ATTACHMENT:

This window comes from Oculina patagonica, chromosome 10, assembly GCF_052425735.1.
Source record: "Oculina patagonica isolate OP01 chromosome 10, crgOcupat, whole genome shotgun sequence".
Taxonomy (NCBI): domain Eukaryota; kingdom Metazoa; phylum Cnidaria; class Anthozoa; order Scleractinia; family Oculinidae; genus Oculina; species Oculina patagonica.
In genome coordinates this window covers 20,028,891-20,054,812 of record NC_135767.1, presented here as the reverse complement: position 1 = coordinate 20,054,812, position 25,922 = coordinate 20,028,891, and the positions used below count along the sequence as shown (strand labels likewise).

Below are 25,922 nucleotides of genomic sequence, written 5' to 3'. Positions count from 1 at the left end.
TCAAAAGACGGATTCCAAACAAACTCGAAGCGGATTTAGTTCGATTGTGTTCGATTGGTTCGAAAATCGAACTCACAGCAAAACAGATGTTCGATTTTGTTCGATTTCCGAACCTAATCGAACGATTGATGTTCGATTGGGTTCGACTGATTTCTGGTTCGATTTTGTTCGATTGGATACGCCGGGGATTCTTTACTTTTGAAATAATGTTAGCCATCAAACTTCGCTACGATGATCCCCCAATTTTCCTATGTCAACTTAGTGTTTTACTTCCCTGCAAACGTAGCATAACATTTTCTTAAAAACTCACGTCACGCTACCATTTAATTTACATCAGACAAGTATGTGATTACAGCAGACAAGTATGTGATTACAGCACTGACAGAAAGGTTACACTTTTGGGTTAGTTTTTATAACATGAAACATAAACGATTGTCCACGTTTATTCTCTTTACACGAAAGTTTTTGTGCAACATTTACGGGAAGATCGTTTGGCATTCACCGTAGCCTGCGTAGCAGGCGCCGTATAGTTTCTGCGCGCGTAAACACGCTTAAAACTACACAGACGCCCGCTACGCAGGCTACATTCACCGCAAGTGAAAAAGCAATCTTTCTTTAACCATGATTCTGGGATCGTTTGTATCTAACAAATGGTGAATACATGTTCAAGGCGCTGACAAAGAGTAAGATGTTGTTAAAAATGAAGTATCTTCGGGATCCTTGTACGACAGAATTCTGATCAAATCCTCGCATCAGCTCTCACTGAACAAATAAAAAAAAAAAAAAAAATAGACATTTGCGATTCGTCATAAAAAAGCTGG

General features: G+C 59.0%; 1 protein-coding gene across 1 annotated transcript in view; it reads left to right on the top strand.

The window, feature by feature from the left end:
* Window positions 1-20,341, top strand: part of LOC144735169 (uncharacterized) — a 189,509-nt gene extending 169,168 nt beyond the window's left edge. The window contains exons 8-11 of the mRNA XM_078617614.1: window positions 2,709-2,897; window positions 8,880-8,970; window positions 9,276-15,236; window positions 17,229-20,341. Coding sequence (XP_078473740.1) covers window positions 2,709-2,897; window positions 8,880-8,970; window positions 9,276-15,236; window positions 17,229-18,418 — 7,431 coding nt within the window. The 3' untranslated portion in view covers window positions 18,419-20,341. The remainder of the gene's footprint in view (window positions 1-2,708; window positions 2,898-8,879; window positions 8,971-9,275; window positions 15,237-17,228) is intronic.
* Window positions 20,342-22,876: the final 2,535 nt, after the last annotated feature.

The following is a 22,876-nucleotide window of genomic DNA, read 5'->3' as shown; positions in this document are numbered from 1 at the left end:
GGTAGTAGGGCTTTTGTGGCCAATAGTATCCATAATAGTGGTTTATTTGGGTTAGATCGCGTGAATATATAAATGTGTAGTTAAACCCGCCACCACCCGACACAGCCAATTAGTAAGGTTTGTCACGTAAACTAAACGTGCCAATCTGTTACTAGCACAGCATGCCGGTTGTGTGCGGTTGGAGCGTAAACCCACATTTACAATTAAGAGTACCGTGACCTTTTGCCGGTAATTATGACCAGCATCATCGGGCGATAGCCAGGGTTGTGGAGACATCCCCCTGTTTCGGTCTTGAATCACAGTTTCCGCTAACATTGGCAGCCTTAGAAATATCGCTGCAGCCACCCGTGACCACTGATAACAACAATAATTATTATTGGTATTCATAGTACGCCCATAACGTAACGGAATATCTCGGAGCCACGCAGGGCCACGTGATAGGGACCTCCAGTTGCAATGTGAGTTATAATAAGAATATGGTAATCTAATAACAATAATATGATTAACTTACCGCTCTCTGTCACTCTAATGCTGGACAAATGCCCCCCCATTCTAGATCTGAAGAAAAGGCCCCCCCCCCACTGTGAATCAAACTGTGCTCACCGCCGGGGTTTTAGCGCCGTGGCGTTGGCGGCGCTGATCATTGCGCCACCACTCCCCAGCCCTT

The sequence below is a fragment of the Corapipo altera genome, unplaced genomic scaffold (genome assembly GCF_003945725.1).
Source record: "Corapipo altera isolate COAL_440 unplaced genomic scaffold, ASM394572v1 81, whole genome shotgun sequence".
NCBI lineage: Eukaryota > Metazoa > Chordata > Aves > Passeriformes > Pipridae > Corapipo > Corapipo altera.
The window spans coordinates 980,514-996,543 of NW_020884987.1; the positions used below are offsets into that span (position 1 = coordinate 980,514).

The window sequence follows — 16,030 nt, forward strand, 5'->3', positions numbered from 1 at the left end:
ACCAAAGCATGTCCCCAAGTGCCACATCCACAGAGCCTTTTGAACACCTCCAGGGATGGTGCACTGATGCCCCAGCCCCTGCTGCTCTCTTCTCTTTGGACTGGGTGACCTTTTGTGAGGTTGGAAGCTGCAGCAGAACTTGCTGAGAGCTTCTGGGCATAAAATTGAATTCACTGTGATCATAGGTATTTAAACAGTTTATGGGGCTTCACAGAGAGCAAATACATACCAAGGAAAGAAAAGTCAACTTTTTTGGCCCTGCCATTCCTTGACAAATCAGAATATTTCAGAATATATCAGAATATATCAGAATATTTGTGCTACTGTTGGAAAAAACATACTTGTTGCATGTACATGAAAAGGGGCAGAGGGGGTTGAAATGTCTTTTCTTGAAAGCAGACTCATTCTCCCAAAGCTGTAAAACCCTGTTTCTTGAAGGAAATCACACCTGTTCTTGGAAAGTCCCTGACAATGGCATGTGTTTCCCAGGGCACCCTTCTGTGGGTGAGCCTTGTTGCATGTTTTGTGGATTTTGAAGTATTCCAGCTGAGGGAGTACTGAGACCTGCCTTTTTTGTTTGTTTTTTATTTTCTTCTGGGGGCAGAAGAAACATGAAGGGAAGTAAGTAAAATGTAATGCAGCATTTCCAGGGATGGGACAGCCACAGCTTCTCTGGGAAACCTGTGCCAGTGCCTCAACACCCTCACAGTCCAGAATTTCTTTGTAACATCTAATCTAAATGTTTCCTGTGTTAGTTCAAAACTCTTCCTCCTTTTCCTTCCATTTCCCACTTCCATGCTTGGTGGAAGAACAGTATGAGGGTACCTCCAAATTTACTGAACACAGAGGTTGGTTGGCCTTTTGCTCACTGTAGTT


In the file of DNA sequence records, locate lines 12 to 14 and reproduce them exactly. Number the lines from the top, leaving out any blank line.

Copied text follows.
GGTAGTAGGGCTTTTGTGGCCAATAGTATCCATAATAGTGGTTTATTTGGGTTAGATCGCGTGAATATATAAATGTGTAGTTAAACCCGCCACCACCCGACACAGCCAATTAGTAAGGTTTGTCACGTAAACTAAACGTGCCAATCTGTTACTAGCACAGCATGCCGGTTGTGTGCGGTTGGAGCGTAAACCCACATTTACAATTAAGAGTACCGTGACCTTTTGCCGGTAATTATGACCAGCATCATCGGGCGATAGCCAGGGTTGTGGAGACATCCCCCTGTTTCGGTCTTGAATCACAGTTTCCGCTAACATTGGCAGCCTTAGAAATATCGCTGCAGCCACCCGTGACCACTGATAACAACAATAATTATTATTGGTATTCATAGTACGCCCATAACGTAACGGAATATCTCGGAGCCACGCAGGGCCACGTGATAGGGACCTCCAGTTGCAATGTGAGTTATAATAAGAATATGGTAATCTAATAACAATAATATGATTAACTTACCGCTCTCTGTCACTCTAATGCTGGACAAATGCCCCCCCATTCTAGATCTGAAGAAAAGGCCCCCCCCCCACTGTGAATCAAACTGTGCTCACCGCCGGGGTTTTAGCGCCGTGGCGTTGGCGGCGCTGATCATTGCGCCACCACTCCCCAGCCCTT

The sequence below is a fragment of the Corapipo altera genome, unplaced genomic scaffold (genome assembly GCF_003945725.1).
Source record: "Corapipo altera isolate COAL_440 unplaced genomic scaffold, ASM394572v1 81, whole genome shotgun sequence".